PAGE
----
You will most likely be admitted to the hospital on the day of your surgery. Prior to admission, a member of the anesthesia team will evaluate you. The most common types of anesthesia for hip replacement surgery are general anesthesia (which puts you to sleep throughout the procedure and uses a machine to help you breath) or spinal anesthesia (which allows you to breath on your own but anesthetizes your body from the waist down). The anesthesia team will discuss these choices with you and help you decide which type of anesthesia is best for you.
Many different types of designs and materials are currently used in artificial hip joints. All of them consist of two basic components: the ball component (made of a highly polished strong metal or ceramic material) and the socket component (a durable cup made of plastic, ceramic or metal, which may have an outer metal shell).
The success of your surgery will depend in large measure on how well you follow your orthopaedic surgeon’s instructions regarding home care during the first few weeks after surgery.
You will have stitches or staples running along your wound or a suture beneath your skin. The stitches or staples will be removed approximately 2 weeks after surgery.
Avoid getting the wound wet until it has thoroughly sealed and dried. A bandage may be placed over the wound to prevent irritation from clothing or support stockings.
Some loss of appetite is common for several weeks after surgery. A balanced diet, often with an iron supplement, is important to promote proper tissue healing and restore muscle strength. Be sure to drink plenty of fluids.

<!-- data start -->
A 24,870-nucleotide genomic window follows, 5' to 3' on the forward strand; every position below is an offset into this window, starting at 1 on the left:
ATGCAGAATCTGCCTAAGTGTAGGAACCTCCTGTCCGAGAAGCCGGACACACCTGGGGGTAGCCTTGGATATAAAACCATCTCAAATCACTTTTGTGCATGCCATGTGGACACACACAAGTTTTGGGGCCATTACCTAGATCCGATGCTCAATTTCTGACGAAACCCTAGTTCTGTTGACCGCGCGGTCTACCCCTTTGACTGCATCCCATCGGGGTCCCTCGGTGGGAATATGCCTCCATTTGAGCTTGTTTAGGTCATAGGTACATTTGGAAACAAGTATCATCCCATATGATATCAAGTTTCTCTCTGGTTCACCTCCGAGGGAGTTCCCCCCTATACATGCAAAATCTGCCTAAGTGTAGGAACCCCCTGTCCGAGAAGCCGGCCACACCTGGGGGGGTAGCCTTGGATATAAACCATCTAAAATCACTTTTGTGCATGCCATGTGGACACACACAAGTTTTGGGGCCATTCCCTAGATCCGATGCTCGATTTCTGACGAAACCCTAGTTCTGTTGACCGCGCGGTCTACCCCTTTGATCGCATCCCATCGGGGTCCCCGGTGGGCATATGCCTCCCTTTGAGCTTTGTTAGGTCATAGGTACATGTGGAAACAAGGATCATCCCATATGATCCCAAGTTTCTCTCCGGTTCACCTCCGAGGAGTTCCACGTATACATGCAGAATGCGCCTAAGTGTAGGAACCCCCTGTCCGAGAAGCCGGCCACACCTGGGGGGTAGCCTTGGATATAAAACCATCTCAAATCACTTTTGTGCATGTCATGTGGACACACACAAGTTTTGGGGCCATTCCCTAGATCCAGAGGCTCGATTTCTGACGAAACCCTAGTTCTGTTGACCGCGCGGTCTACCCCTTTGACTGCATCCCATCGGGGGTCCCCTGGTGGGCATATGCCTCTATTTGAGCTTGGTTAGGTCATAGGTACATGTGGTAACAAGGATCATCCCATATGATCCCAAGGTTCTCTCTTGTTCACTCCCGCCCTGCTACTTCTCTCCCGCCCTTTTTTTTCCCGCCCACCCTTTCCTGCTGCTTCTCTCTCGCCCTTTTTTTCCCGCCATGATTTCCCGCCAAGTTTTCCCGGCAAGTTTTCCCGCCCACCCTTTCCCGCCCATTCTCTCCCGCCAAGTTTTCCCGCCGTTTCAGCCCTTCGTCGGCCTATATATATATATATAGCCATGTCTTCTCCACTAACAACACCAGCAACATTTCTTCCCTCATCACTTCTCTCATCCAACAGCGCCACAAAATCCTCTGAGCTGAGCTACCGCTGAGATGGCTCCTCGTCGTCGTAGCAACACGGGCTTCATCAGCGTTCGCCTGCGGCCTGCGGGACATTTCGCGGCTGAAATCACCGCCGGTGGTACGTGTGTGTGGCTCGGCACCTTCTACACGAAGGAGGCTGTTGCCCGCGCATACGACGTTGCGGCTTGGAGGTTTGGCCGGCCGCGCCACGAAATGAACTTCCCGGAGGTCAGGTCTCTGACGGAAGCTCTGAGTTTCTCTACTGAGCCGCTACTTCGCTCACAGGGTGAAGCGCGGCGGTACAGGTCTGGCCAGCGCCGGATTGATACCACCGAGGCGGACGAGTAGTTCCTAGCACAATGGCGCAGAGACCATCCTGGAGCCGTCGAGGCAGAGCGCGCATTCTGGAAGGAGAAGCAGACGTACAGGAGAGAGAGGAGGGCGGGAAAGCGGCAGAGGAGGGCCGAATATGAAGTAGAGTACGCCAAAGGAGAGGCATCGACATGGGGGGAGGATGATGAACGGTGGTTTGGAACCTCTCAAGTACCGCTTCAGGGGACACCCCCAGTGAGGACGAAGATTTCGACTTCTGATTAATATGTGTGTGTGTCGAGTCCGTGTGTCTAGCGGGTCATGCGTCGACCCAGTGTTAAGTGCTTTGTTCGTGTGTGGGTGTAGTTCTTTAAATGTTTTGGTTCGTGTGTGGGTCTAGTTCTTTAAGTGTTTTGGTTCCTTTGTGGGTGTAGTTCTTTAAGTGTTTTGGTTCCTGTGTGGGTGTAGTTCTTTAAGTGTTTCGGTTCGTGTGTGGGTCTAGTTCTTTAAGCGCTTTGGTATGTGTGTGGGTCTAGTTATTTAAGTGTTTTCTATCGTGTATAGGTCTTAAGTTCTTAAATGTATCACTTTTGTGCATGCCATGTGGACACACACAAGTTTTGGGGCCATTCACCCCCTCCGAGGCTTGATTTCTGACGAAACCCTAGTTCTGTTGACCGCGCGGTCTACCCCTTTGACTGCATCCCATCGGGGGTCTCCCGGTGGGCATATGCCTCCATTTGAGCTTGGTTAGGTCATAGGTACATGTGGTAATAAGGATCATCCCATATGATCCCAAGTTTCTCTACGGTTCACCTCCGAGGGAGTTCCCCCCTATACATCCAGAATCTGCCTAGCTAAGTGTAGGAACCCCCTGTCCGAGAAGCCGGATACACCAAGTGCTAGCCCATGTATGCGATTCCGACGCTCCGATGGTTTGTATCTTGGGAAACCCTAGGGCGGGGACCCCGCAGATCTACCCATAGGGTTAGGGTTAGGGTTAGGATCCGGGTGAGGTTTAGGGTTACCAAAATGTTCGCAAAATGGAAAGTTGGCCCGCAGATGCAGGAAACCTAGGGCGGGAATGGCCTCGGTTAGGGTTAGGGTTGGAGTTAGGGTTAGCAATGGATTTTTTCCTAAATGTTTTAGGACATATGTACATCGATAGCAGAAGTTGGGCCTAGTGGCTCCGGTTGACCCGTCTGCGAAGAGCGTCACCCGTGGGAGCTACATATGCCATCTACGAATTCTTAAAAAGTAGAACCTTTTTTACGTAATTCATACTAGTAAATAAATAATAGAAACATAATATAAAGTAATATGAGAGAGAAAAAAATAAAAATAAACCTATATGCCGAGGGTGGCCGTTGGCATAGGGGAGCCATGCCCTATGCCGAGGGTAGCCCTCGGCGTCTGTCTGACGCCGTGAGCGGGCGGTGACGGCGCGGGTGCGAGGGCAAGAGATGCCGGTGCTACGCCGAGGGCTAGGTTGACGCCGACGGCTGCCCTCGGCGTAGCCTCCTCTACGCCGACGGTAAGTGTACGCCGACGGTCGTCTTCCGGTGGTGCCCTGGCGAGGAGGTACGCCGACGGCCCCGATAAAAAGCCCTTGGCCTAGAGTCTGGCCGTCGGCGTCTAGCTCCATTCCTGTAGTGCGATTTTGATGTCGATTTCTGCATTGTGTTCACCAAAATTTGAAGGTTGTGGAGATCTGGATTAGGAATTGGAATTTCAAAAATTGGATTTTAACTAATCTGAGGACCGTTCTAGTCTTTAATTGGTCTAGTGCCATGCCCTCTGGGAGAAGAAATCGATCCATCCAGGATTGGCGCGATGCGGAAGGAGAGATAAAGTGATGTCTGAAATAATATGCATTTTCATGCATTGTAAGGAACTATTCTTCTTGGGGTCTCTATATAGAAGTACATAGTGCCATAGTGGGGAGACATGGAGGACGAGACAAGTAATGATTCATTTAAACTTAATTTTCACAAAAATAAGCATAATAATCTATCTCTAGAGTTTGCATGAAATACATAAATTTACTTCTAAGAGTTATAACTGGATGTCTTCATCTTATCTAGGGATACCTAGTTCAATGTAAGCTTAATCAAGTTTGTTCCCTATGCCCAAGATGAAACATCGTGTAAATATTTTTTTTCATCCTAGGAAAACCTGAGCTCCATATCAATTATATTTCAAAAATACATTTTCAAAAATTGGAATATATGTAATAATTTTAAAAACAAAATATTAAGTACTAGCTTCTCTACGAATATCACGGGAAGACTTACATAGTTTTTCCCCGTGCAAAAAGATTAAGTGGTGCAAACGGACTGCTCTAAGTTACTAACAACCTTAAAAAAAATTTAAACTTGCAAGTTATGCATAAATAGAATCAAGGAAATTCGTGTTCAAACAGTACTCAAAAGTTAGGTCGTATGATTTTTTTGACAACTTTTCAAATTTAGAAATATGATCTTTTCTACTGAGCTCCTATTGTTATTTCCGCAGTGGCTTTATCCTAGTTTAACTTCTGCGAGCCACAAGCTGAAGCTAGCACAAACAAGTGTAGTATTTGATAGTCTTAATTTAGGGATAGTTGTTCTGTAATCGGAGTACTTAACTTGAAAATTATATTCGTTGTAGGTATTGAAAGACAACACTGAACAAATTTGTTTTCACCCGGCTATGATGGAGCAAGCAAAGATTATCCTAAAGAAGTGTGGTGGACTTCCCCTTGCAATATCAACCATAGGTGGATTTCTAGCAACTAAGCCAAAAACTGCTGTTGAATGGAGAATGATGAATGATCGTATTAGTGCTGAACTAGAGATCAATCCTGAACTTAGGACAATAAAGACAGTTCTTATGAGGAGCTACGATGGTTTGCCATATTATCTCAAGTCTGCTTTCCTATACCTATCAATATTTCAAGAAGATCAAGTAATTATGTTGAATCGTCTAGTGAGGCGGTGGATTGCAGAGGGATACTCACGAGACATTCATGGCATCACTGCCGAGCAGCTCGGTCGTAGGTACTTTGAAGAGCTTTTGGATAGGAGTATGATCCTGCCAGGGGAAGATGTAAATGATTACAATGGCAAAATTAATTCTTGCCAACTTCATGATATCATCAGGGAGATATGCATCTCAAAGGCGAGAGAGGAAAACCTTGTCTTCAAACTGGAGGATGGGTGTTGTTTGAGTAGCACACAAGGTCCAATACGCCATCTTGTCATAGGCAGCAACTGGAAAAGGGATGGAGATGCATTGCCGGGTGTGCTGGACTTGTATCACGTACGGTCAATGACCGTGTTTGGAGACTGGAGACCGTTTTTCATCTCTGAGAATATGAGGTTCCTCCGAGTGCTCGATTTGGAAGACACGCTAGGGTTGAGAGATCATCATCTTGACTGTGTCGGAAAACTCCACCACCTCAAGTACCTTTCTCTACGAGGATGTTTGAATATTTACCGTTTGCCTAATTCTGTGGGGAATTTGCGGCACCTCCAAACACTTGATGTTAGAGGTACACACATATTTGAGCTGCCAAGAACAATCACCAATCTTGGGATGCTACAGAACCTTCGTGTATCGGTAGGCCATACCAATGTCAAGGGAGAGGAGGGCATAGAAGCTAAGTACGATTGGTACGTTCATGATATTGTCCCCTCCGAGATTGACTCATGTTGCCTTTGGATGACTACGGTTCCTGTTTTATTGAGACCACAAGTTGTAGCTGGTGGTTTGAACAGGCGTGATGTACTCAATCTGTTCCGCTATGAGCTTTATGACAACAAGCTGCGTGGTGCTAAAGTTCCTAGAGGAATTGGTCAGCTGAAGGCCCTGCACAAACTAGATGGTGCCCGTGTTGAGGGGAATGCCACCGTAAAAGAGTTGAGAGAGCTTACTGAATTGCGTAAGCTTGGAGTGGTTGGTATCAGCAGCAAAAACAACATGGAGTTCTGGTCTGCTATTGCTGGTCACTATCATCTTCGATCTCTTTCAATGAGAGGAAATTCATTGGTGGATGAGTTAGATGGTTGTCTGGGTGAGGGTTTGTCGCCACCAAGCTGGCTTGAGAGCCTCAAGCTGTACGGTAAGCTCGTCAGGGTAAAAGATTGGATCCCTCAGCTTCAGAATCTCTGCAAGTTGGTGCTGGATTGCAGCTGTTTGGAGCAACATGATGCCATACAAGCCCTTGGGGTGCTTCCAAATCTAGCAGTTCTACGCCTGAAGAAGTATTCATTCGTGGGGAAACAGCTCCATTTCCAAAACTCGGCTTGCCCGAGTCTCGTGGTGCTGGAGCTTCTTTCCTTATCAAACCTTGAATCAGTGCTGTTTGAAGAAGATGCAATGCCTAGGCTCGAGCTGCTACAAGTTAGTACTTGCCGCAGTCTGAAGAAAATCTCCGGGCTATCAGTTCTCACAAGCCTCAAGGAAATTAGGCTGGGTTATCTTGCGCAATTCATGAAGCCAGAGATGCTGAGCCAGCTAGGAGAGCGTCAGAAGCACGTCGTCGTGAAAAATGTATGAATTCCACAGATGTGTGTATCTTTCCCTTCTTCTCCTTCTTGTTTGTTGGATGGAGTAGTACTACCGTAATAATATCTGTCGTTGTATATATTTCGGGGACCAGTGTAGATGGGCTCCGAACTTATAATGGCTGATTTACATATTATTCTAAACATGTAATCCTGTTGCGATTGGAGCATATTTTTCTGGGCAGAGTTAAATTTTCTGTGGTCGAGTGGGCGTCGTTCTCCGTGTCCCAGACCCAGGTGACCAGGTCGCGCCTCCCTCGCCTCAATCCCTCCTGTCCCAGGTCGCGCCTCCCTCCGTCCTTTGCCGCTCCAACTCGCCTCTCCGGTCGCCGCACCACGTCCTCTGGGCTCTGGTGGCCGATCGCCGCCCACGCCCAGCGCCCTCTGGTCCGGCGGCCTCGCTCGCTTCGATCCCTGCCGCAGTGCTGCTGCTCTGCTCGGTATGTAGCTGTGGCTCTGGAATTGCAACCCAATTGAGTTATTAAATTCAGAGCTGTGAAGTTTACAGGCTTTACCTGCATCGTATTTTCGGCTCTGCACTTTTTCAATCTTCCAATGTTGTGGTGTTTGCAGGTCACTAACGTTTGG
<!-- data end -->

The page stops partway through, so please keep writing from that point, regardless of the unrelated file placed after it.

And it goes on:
Your activity program should include:
* A graduated walking program, initially in your home and later outside
* A walking program to slowly increase your mobility and endurance
* Resuming other normal household activities
* Resuming sitting, standing, and walking up and down stairs
* Specific exercises several times a day to restore movement
* Specific exercises several times a day to strengthen your hip joint
* You may wish to have a physical therapist help you at home
Your new hip may activate metal detectors required for security in airports and some buildings. Tell the security agent about your hip replacement if the alarm is activated. You may ask your orthopedic surgeon for a card confirming that you have an artificial hip.
After surgery, make sure you also do the following:
* Participate in a regular light exercise program to maintain proper strength and mobility of your new hip.
* Take special precautions to avoid falls and injuries. Individuals who have undergone hip replacement surgery and experience a fracture may require more surgery.
* Notify your dentist that you have had a hip replacement. You will need to take antibiotics before any dental procedure. Information for your surgeon regarding the use of antibiotics is available from the AAOS.
* See your orthopedic surgeon periodically for routine follow-up examinations and x-rays (radiographs), even if your hip replacement seems to be doing fine.
The biggest thing I suggest is find support with other people who have gone through the process of becoming HIPPER!
You must be logged in to post a comment.